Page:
The Power of Appreciative Inquiry: A Practical Guide to Positive Change Paperback – Mar 8 2010
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“Results from Appreciative Inquiry at Green Mountain Coffee vastly exceeded my expectations. This marvelous book explains the process of AI and shares the excitement. It describes a process that truly will make the world a much better place.”
—Bob Stiller, founder and chair, Green Mountain Coffee Roasters
About the Author
Diana Whitney, Ph.D. is the president and founder, along with David Cooperrider, of the Corporation for Positive Change—an international center for Appreciative Inquiry education and consultation. Her clients have included British Airways, Cap Gemini Ernst and Young, the Department of Labor, Hunter-Douglas Window Fashions, GE Capital, GlaxoSmithKline, GTE (now Verizon), Johnson & Johnson, NY Power Authority, PECO, and Sandia National Labs.
Amanda Trosten-Bloom is Director of Consulting Services for Corporation for Positive Change. She is a member of the Global Council for Appreciative Inquiry Consulting. Her clients have included Accenture, Front Range Community College, Hunter-Douglas Window Fashions, the Iliff School of Theology, McDATA Corporation, Providian Financial Services, SmithKline Beecham Clinical Laboratories, and the University of California at Berkeley.
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Top Customer Reviews
The book is organized into three sections: Chapters 1-4 explain what AI is and how it works, Chapters 5-10 explain ways to practice AI and the last Chapter 11 deals with why it works so well. Additionally, each chapter gives specific, practical advice on "how to" with charts and case studies. Perhaps the most valuable chapter is in the third section, which answers the questions "why does AI work so effectively? Perhaps you may do as I did and read this chapter first. This is a very powerful and valuable chapter.
Although based on sound theory and research, the real value of this book comes from the experiences each author shares with us, which highlights ideas and concepts with specific examples from the field. Appreciative Inquiry can seem to be deceptively simple. Simple, it is not. We have only scratched 5% of the learnings from AI's beginnings and there is so much more to learn and experience. The importance of this particular book is that it can be so helpful for both the novice (the one who is trying to understand what AI is all about) and the experienced practioner (the OD professional who uses AI in her practice).Read more ›
The model in chapter 2 of "change agenda, form of engagement, and inquiry strategy" is an excellent way of looking at an initiative from the beginning, parallel to Peter Block's "entry and contracting" phase in action research, but in AI language and philosophy. Whitney & Trosten-Bloom add 3 more underlying principles of AI to Cooperrider's original work:wholeness, enactment, and free choice. They are right on in my opinion. What was particularly helpful in this section was the "principle in practice" followed by an example.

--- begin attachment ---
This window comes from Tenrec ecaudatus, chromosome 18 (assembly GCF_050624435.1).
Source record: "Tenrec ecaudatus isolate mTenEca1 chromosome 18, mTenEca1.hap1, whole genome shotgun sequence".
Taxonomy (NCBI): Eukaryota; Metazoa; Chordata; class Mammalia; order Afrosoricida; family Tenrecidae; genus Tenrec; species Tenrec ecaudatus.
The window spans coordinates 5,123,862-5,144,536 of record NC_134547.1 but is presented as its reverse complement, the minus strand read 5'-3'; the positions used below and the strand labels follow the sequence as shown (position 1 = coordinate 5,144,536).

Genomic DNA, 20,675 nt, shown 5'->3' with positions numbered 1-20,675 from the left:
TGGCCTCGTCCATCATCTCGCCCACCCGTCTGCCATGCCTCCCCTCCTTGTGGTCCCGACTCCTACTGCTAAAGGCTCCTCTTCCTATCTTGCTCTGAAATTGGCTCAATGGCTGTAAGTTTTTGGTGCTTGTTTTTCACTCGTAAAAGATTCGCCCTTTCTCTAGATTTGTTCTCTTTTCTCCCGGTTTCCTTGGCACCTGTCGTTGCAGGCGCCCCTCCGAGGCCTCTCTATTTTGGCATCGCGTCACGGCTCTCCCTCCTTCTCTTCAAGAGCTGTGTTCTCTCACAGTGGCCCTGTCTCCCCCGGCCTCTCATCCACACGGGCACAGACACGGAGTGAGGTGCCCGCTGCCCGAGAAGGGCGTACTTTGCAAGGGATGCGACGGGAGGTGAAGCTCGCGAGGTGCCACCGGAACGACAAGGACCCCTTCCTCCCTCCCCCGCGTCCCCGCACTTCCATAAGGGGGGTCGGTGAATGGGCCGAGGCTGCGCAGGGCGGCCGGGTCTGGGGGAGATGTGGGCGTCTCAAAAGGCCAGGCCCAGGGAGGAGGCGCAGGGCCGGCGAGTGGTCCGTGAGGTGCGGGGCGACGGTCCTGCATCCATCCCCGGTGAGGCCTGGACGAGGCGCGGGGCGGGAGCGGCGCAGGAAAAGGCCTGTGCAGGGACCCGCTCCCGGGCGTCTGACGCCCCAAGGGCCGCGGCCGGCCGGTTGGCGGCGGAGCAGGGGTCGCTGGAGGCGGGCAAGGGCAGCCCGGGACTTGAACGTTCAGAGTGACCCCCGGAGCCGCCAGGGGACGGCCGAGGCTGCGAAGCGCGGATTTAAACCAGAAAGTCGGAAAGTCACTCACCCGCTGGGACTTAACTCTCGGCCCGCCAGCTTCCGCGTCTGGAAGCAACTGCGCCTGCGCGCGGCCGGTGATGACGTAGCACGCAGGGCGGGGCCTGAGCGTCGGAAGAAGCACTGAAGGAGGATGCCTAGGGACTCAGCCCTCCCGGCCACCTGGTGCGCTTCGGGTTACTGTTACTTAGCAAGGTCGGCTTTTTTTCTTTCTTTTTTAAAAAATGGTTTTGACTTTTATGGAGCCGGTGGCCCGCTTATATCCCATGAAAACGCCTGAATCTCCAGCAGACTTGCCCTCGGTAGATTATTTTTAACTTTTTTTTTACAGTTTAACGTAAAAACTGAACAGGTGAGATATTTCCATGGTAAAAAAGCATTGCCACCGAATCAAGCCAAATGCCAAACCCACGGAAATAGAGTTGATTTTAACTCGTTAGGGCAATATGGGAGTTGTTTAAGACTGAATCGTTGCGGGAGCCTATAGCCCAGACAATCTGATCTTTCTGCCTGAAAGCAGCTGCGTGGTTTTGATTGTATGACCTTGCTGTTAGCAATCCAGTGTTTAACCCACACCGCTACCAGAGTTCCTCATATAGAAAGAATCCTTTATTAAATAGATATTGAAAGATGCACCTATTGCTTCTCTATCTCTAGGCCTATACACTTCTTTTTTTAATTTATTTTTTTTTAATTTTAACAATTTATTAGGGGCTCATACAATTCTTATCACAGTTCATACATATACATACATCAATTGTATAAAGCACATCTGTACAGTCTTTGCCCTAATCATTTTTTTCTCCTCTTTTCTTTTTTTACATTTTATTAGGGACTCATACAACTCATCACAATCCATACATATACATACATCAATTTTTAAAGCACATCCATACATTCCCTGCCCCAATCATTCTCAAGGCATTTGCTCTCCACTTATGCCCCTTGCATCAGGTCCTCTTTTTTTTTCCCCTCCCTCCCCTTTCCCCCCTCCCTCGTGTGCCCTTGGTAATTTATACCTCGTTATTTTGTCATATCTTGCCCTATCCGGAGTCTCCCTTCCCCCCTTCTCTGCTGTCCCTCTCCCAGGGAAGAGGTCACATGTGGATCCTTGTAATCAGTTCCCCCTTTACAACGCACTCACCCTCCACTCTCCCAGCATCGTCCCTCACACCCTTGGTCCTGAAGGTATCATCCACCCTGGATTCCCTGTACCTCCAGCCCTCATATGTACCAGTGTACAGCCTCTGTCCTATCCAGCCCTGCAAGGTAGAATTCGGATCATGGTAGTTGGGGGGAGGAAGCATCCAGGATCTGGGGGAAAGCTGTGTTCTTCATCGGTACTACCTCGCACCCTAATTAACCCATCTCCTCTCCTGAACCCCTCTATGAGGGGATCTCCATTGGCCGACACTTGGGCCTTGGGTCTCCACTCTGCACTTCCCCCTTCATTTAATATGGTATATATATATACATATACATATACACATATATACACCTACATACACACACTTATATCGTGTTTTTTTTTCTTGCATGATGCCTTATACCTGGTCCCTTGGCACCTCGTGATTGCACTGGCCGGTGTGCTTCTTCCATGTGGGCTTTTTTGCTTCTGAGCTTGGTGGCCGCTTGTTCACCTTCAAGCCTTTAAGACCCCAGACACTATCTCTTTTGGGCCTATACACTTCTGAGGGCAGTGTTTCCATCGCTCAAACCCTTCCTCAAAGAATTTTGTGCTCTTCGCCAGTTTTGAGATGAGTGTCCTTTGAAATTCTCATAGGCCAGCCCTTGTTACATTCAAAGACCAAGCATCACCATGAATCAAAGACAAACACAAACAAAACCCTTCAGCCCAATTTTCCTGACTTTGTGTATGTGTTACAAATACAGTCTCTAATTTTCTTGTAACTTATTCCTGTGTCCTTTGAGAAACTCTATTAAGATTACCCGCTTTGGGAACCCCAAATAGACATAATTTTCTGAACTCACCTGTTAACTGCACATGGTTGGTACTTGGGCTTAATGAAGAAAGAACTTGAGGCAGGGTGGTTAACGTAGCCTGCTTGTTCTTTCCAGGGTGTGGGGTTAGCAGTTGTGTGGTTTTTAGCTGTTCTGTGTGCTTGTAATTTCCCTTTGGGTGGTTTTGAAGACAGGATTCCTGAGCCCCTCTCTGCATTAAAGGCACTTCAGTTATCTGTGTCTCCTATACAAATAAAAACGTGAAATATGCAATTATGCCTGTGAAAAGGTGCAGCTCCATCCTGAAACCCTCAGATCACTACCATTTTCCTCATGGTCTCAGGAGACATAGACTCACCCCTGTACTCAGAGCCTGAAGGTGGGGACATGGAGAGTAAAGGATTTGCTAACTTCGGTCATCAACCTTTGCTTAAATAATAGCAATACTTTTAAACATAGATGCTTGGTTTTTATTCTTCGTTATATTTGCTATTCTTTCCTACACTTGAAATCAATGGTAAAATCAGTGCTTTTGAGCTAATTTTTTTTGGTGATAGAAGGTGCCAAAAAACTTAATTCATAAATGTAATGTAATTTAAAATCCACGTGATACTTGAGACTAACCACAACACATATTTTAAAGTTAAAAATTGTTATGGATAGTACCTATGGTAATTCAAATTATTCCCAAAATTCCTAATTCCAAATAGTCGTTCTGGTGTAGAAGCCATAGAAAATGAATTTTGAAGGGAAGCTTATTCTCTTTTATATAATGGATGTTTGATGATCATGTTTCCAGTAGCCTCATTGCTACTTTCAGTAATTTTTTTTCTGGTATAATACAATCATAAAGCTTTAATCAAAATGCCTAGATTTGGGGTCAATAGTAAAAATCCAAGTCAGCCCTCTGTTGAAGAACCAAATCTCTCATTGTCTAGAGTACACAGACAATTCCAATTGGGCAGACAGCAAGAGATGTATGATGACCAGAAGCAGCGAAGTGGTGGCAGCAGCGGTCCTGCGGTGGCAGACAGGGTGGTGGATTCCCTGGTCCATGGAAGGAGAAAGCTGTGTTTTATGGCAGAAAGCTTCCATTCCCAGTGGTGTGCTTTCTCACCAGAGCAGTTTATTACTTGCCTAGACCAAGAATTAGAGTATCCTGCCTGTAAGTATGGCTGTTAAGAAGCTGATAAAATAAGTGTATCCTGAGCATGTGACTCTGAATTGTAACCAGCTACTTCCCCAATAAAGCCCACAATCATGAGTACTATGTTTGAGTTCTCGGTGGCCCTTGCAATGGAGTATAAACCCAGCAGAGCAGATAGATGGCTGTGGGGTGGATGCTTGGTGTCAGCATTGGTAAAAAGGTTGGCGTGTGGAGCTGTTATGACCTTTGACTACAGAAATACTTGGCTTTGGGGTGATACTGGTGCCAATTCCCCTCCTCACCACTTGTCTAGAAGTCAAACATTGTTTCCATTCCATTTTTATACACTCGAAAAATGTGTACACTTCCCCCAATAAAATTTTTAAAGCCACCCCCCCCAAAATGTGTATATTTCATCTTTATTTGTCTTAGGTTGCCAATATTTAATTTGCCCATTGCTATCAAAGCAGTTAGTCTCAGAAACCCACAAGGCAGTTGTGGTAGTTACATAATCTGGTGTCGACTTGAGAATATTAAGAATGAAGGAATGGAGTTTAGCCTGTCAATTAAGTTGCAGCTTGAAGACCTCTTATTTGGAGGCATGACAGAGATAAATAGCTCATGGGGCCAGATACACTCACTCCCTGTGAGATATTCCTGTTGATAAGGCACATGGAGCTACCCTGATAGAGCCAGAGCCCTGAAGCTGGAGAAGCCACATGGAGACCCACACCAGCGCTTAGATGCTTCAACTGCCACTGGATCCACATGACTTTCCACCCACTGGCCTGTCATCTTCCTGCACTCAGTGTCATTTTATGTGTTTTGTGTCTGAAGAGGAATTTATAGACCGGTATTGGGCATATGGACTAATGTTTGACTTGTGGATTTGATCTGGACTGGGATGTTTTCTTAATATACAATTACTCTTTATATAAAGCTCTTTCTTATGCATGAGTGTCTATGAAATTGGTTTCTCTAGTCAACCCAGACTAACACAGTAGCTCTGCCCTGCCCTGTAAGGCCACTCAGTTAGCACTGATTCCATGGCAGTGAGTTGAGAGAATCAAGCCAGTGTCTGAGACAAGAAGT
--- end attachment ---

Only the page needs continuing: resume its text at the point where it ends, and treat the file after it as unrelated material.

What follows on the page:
The tables of suggested steps/sequences for each section describing the 4D model in practice were particularly helpful guides, though the authors continually remind the reader of the improvisational nature of this philosophy and approach to positive change. The whole book was respectful of different learning styles and made meaning out of so much of the earlier, more academic publications about appreciative inquiry.
Whitney and Trosten-Bloom have created a very "user friendly," accessible handbook, well organized and written in layman's language.Read more ›
The authors have woven stories throughout the book that are interesting reads by themselves. I believe most people will follow the continuing saga of growth and organizational change at Hunter Douglas and relate to the issues they face. What is useful about the stories and experiences from Hunter Douglas is not so much an astounding new miracle approach. Rather, Whitney and Trosten-Bloom use this story to provide a practical discussion of how to involve people in the process of group organizational dynamics with AI as the methodology.
The bottom line is that the book is a must read for people who either are or want to be leaders.Read more ›
Most recent customer reviews
Note: the previous review I just submitted, I spelled the authors names incorrectly. Please adjust. Thank you.Published on June 14 2003 by Helene C. Sugarman
The authors have produced a very lively and readable book that pulled me into the heart of positive change and the spirit of affirmation. Read morePublished on April 8 2003 by howard lambert, ph.d.
There are few business books that I have found to be both a joy to read, a useful tool, and something that brings spirit and passion into the workplace. This book does it all. Read morePublished on March 30 2003 by Lynn Pollard, Management Consultant
As a matter of fact, buy two because you will want one to refer to while your associates are reading the other one. Read morePublished on March 26 2003 by Bob New
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